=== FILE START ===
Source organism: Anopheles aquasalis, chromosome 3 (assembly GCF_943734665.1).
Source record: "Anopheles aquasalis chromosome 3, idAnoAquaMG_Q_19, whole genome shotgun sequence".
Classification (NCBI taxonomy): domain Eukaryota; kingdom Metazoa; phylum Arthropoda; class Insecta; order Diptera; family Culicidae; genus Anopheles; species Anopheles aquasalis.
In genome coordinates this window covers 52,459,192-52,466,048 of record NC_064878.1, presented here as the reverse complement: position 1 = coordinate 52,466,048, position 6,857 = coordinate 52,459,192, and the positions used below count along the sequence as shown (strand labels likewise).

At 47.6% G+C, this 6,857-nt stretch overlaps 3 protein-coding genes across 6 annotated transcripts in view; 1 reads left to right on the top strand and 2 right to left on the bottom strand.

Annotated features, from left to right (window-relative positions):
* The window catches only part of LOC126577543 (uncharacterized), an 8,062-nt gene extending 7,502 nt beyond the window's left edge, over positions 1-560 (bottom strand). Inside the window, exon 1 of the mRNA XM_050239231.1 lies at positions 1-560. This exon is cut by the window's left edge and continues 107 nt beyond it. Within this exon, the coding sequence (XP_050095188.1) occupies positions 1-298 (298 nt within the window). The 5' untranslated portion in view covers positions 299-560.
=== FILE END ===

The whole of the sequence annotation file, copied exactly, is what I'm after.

Source organism: Anopheles aquasalis, chromosome 3 (assembly GCF_943734665.1).
Source record: "Anopheles aquasalis chromosome 3, idAnoAquaMG_Q_19, whole genome shotgun sequence".
Classification (NCBI taxonomy): domain Eukaryota; kingdom Metazoa; phylum Arthropoda; class Insecta; order Diptera; family Culicidae; genus Anopheles; species Anopheles aquasalis.
In genome coordinates this window covers 52,459,192-52,466,048 of record NC_064878.1, presented here as the reverse complement: position 1 = coordinate 52,466,048, position 6,857 = coordinate 52,459,192, and the positions used below count along the sequence as shown (strand labels likewise).

At 47.6% G+C, this 6,857-nt stretch overlaps 3 protein-coding genes across 6 annotated transcripts in view; 1 reads left to right on the top strand and 2 right to left on the bottom strand.

Annotated features, from left to right (window-relative positions):
* The window catches only part of LOC126577543 (uncharacterized), an 8,062-nt gene extending 7,502 nt beyond the window's left edge, over positions 1-560 (bottom strand). Inside the window, exon 1 of the mRNA XM_050239231.1 lies at positions 1-560. This exon is cut by the window's left edge and continues 107 nt beyond it. Within this exon, the coding sequence (XP_050095188.1) occupies positions 1-298 (298 nt within the window). The 5' untranslated portion in view covers positions 299-560.